Abu-Raiya, Hisham, and Qutaiba Agbaria. “Religiousness and Subjective Well-Being Among Israeli-Palestinian College Students: Direct or Mediated Links?” Social Indicators Research (early view; online first).
Espousing a positive psychology orientation, this study aimed to explore the links between religiousness and subjective well-being, and test whether social support and self-control mediate the expected associations between these two variables. Participants were 264 Israeli-Palestinian college students, who were asked to provide demographic information and complete measures of religiousness, social support, self-control, subjective happiness, positive emotions and negative emotions. We found that religiousness was positively correlated with both subjective happiness and positive emotions, but no significant correlation was found between religiousness and negative emotions. Both social support and self-control partially mediated the links between religiousness and both subjective happiness and positive emotions. The findings of the study, as well as its implications and limitations, are discussed.
Loneliness holds detrimental ramifications for health and well-being. Nevertheless, loneliness references in the literature addressing combat-related trauma are few. Consequentially, the qualities and characteristics of such experiences in these posttraumatic realities remain uninvestigated empirically. In the current qualitative study we began filling this gap in the literature. We utilized thematic content analysis of life-stories of 19 combat veterans and 7 ex-POWs that have given testimony at the Israel Trauma Center for Victims of Terror and War (NATAL). Our findings suggest that the loneliness in the contexts at hand is primarily characterized by a sense of experiential isolation, rather than social, emotional, or existential. This is the sensation that due to the extraordinary nature of traumatic experiences the fulfillment of needs such as empathy and intersubjectivity may be unattainable. Integrating our findings with existing interdisciplinary literature regarding social sharing, trauma, and loneliness, we discuss implications for clinical interventions and further research.
Mahajnah, M., R. Sharkia, N. Shorbaji, R. Terkel-Dawer, and N. Zelnik. “P173 – 2561: The Clinical Profile of ADHD in Israel – Impact of Ethnic and Social Diversities.” European Journal of Paediatric Neurology 19, sup. 1 (2015): S142 ff.
The diagnosis of ADHD relies mostly on clinical observation and employment of standard questionnaires and checklist batteries which are highly susceptible to human factors. In this study we searched for differences in the clinical profile of children with ADHD in both the Arab and Jewish sectors in Israel which might be influenced by cultural and social background.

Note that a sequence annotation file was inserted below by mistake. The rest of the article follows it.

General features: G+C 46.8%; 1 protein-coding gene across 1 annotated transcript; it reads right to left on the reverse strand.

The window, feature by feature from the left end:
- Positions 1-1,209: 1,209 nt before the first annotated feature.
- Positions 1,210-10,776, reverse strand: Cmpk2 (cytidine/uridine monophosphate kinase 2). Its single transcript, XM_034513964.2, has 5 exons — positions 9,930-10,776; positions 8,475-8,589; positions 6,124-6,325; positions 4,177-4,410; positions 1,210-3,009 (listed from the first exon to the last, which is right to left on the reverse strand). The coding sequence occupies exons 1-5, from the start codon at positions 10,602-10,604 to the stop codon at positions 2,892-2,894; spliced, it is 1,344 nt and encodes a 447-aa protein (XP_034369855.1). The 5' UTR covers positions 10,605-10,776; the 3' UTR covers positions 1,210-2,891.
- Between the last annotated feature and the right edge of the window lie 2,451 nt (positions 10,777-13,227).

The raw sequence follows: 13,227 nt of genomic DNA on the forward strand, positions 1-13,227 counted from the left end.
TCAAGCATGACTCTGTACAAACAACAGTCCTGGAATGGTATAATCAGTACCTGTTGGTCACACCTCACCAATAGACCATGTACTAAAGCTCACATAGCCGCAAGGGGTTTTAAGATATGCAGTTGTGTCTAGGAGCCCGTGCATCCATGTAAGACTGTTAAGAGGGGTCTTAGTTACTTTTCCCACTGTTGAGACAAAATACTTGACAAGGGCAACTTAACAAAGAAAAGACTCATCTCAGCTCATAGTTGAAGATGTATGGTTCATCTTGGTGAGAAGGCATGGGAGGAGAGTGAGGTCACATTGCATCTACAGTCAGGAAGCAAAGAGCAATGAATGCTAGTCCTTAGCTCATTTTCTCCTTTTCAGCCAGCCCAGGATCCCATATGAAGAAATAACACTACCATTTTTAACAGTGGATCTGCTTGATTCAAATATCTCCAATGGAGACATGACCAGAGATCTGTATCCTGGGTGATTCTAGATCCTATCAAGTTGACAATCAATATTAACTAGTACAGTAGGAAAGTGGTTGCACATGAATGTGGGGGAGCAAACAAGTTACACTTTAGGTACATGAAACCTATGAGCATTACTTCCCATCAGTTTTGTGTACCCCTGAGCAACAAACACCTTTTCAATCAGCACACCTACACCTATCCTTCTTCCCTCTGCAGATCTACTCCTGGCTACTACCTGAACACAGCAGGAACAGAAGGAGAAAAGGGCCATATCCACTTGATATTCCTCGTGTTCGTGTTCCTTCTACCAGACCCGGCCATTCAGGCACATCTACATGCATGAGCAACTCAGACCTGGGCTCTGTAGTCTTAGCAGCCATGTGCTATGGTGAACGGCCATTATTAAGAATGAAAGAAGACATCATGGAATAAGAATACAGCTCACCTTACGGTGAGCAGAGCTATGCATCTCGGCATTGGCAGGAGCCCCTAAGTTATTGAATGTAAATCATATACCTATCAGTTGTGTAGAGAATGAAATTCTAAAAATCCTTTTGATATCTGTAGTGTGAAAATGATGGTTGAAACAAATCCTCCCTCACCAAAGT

Data of children aged 7–17 years diagnosed with ADHD between 2010 and 2013 in two ADHD clinics in northern Israel was analyzed. The diagnosis of ADHD was based on clinical evaluation and fulfillment of the DSM IV criteria and aided by both the Teacher and Parent Conners Rating Scales. Children with autism and intellectual disabilities were excluded.
Out of 823 patients – 516 (62.7%) were Jewish and 307 (37.3%) were Arabs. The distributions of the ADHD subtypes were similar in both populations. Learning disabilities (LD) and psychiatric comorbidities (behavioral difficulties and anxiety) were reported more frequently in the Jewish population (49% vs. 41% for LD, 15.7% vs. 12.8% for behavioral difficulties and 27.0% vs. 1.0% for anxiety p<0.05). Patients from the Jewish sector were primarily treated with long-acting methylphenidate formulations while patients from the Arab sector were treated primarily with short acting methylphenidate (p<0.05). The most commonly reported adverse effects were anorexia, headache, insomnia and rebound effect and were more frequently reported in the Jewish population (42.0% vs. 18.0% P<0.05).
This study demonstrates that while the biological nature of ADHD and its subtypes are similar in these two populations, learning disabilities, psychiatric co morbidities, employment of long-acting MPH formulations and complaints of side-effects were more prevalent in patients from the Jewish sectors. We presume that these differences are related to cultural and socioeconomic factors and the physician should take them into consideration when treating patients with ADHD.